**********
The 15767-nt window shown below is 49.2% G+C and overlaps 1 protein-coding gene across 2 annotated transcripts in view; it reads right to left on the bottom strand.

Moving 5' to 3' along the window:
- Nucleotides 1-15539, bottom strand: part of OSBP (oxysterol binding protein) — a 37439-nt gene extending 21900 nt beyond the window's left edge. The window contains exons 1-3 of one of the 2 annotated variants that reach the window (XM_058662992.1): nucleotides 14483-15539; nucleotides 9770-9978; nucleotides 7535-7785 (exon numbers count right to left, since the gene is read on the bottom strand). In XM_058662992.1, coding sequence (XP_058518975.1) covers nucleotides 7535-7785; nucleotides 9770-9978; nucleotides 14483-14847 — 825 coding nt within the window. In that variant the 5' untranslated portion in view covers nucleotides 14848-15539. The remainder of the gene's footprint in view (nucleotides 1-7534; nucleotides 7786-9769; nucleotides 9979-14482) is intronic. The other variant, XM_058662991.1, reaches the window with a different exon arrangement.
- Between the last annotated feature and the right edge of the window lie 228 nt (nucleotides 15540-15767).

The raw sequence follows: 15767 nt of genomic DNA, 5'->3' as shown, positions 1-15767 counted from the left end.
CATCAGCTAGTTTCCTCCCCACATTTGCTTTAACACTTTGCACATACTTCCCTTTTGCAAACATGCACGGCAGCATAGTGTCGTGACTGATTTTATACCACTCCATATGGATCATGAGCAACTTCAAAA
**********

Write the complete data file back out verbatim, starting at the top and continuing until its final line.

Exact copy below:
The 15767-nt window shown below is 49.2% G+C and overlaps 1 protein-coding gene across 2 annotated transcripts in view; it reads right to left on the bottom strand.

Moving 5' to 3' along the window:
- Nucleotides 1-15539, bottom strand: part of OSBP (oxysterol binding protein) — a 37439-nt gene extending 21900 nt beyond the window's left edge. The window contains exons 1-3 of one of the 2 annotated variants that reach the window (XM_058662992.1): nucleotides 14483-15539; nucleotides 9770-9978; nucleotides 7535-7785 (exon numbers count right to left, since the gene is read on the bottom strand). In XM_058662992.1, coding sequence (XP_058518975.1) covers nucleotides 7535-7785; nucleotides 9770-9978; nucleotides 14483-14847 — 825 coding nt within the window. In that variant the 5' untranslated portion in view covers nucleotides 14848-15539. The remainder of the gene's footprint in view (nucleotides 1-7534; nucleotides 7786-9769; nucleotides 9979-14482) is intronic. The other variant, XM_058662991.1, reaches the window with a different exon arrangement.
- Between the last annotated feature and the right edge of the window lie 228 nt (nucleotides 15540-15767).

The raw sequence follows: 15767 nt of genomic DNA, 5'->3' as shown, positions 1-15767 counted from the left end.
CATCAGCTAGTTTCCTCCCCACATTTGCTTTAACACTTTGCACATACTTCCCTTTTGCAAACATGCACGGCAGCATAGTGTCGTGACTGATTTTATACCACTCCATATGGATCATGAGCAACTTCAAAA